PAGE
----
Undeterred, I phoned up to ask about availability of audio description headsets, large-print labels or a Braille catalogue, I was not surprised to be told that none of the above existed. But I was delighted to be offered a 1-to-1 audio described tour of the exhibition from a knowledgeable expert-guide.

When I got to the museum, my guide Lynne was waiting for me exactly where I was expecting her to be. She introduced herself, led me up to the exhibition and gave me an overview of the history of the collection and its contents before we went into the three-room show. She then provided me with descriptions of a selection of the pictures, coupled with the kind of information that brings art and its history to life. My friends and family have been describing pictures to me for years, but none of them (apart from my Dad) know enough about art history to combine the kind of objective description used by audio describers with an insight into artistic techniques, context and the painting's place in the collection more generally. As Lynne adapted her descriptions to my interest, sight levels and knowledge of nineteenth-century French art, the tour became a collaborative response to the pictures. Indeed, at one point another gallery-goer chipped in with her interpretation of a detail in one of the exhibits.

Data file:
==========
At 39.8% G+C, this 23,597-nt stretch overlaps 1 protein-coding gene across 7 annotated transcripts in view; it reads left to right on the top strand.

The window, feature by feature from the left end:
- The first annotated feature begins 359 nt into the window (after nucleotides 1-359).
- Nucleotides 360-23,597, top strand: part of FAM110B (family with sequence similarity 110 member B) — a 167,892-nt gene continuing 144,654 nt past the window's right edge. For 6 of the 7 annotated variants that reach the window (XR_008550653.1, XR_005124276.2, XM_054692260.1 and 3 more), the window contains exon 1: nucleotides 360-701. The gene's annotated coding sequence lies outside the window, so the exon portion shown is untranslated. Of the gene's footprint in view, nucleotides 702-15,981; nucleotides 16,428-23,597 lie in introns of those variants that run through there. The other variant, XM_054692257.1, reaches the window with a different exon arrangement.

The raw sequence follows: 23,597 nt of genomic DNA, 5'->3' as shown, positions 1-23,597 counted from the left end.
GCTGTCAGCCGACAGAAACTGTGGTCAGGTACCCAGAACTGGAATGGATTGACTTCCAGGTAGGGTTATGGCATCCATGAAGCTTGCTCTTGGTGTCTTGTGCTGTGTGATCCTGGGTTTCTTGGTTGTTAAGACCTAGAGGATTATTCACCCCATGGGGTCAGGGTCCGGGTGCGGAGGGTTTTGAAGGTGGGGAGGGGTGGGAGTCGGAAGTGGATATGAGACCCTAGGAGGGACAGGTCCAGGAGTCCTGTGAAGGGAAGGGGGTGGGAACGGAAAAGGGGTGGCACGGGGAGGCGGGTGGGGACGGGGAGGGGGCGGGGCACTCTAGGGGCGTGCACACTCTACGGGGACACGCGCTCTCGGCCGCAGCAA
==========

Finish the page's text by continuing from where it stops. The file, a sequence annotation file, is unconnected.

The tour had other unexpected consequences. Lynne encouraged me to break the unspoken rule of gallery going and get as close to the paintings as I could. With my nose pressed up against the glass, and her fingers guiding my eyes, I could see globs of paint, brush strokes and chalk marks that I would never have dared to discover otherwise. I also noticed that as we moved from the nineteenth-century realism of David, Ingres and Millais, to the cubist work of Picasso and Braque, Lynne's descriptions reflected the visual difficulty of the pictures. As we together deciphered Albert Gleize's cubist portrait of Stravinsky, for example, our inability to find the language to describe the disjointed shapes on the canvas reflected the picture's own challenge to normative ways of both painting and seeing. I like to think that the cubists' challenge to conventional representation was being echoed in our unconventional approach to the guided tour. Part tour, part audio description, our collaborative exploration of a selection of the exhibition's works felt like a wonderfully immersive way of sharing different ways of seeing and talking about art.

I feel extraordinarily lucky to have been able to benefit from Lynne's time and expertise. But I am sure there are lots of partially blind people who will never access this art. Some will be put off by the website's failure to mention audio described tours. Those who are persistent enough to find the right number to call (FYI at the Ashmolean, access is handled by the education department), may not be free on the same days and times as Lynne. (As is so often the case tours are not usually offered on weekends or in the evening). Or they might be put off by the 1-to-1 format. This is wonderful art that everyone should be able to experience. Surely it can't be that difficult or expensive to record or transcribe Lynne's words and make them available in audio, large-print and braille versions for anyone who wants them.